Rule 3.6 carries forward the important ability of a lawyer to mitigate adverse publicity. A lawyer may "make a statement that a reasonable lawyer would believe is required to protect a client from the substantial undue prejudicial effect of recent publicity not initiated by the lawyer or the lawyer's client."[11] A statement made pursuant to this paragraph "shall be limited to such information as is necessary to mitigate the recent adverse publicity."[12]

Appropriate Statements

The comments to Rule 3.6 are essentially unchanged from former Rule 5-120, and provide a non-exhaustive set of factors to be used to determine whether a statement violates the rule. These include: 1) whether the statement presents inadmissible evidence for the purpose of proving or disproving a material fact in issue; 2) whether the statement is false, deceptive, violative of the lawyer's duties to be truthful; 3) whether the statement violates a gag order, protective order, statute, rule of court, or special rule of confidentiality; and 4) the timing of the statement.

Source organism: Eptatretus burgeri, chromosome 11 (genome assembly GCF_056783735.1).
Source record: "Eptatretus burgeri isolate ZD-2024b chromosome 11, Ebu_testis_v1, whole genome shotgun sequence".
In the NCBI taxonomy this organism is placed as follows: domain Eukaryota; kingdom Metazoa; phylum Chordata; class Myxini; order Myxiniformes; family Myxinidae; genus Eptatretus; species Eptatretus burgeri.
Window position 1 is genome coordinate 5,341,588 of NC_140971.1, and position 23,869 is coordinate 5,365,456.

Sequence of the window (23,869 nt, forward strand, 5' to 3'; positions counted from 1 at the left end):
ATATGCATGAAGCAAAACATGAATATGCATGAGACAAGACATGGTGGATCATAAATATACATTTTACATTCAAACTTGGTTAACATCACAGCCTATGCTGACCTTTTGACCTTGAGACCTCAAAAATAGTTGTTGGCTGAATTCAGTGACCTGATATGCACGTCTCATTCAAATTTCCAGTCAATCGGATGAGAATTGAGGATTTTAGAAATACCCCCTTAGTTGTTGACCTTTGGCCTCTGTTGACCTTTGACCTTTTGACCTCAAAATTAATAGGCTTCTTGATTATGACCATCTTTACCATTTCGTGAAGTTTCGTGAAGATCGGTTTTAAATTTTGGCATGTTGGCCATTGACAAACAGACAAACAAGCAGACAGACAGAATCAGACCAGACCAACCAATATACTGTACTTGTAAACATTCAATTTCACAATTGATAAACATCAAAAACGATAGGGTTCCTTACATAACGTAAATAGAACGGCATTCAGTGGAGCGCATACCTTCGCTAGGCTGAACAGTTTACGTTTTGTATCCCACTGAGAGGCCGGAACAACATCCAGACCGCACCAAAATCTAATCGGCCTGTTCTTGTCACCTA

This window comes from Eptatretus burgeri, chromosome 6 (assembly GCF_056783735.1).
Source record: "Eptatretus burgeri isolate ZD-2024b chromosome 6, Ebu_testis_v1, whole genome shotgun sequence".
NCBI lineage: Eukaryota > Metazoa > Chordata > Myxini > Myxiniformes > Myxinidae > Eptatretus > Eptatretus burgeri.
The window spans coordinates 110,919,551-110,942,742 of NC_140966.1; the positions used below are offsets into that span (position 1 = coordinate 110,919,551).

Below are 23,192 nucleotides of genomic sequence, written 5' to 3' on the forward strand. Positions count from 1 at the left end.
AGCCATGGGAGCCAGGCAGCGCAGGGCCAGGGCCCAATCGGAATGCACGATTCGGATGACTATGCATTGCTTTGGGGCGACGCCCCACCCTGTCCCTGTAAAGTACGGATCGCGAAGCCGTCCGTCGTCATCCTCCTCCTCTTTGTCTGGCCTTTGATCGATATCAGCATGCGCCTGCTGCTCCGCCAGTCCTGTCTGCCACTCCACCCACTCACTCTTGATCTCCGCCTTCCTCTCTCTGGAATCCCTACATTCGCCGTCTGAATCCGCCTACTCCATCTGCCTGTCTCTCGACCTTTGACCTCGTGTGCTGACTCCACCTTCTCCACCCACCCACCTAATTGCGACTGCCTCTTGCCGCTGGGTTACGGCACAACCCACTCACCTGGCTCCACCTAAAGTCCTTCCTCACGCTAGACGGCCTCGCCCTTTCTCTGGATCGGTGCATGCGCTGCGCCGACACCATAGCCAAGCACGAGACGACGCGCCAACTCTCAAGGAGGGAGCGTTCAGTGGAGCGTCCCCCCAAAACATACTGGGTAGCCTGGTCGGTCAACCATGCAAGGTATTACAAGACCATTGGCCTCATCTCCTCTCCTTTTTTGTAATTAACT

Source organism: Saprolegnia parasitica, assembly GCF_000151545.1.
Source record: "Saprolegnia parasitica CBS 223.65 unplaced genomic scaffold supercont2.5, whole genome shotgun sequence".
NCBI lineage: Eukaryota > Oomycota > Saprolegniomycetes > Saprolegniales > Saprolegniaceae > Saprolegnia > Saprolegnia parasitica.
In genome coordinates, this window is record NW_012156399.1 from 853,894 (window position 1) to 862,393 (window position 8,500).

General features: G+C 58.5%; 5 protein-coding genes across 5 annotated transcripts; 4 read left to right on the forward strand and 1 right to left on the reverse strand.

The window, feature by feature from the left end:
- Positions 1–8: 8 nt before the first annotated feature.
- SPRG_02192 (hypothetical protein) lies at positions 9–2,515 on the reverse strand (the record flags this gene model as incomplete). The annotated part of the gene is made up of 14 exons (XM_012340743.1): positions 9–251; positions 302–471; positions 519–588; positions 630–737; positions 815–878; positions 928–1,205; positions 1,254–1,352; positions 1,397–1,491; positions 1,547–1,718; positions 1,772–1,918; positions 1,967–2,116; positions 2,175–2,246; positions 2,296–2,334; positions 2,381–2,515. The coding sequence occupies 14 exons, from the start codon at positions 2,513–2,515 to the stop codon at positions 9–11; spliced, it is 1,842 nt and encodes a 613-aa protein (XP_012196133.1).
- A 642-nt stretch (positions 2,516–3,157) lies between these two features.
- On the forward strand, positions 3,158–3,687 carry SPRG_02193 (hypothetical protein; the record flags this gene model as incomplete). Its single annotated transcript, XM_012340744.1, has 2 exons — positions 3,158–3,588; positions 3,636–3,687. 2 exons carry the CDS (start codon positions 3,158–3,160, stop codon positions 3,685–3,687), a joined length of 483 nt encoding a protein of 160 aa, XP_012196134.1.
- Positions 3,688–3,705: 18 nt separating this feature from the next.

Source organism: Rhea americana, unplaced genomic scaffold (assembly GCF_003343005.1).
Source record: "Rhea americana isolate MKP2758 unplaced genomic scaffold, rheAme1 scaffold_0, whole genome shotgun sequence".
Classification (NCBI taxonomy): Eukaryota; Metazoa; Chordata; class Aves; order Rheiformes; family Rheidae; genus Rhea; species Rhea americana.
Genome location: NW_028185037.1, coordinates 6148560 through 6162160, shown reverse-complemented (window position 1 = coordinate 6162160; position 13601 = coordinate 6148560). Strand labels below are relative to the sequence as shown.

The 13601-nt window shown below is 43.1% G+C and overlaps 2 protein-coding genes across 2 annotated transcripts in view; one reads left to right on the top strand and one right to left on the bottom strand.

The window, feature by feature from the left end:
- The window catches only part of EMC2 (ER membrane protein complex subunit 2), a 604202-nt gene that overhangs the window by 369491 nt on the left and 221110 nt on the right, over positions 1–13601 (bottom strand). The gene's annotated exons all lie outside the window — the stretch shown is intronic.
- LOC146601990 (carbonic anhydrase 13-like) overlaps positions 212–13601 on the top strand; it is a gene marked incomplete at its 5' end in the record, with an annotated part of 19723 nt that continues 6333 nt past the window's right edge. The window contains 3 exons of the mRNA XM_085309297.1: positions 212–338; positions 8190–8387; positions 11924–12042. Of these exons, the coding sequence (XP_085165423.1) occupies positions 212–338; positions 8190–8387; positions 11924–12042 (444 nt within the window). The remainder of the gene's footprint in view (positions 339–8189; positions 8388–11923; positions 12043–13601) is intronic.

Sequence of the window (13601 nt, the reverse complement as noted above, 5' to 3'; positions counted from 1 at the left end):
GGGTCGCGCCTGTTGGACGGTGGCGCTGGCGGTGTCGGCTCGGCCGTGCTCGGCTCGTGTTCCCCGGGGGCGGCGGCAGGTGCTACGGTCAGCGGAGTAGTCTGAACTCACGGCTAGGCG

Speaking of gag orders, Clifford successfully opposed Cohen's request for a temporary restraining order. Judge S. James Otero determined the requested order was too broad, and that the court did not have the authority to impose a gag order on an attorney "due to the potential effect of his comments on a proceeding outside the court's jurisdiction (the SDNY action).[13] Judge Otero noted that Avenatti is subject to former Rule 5-120 and local court rules, and if his extrajudicial statements improperly violate these rules, he will be subject to discipline.[14]

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[1] Stephanie Clifford v. Donald Trump et al., 2:18-cv-02217-SJO-FFM.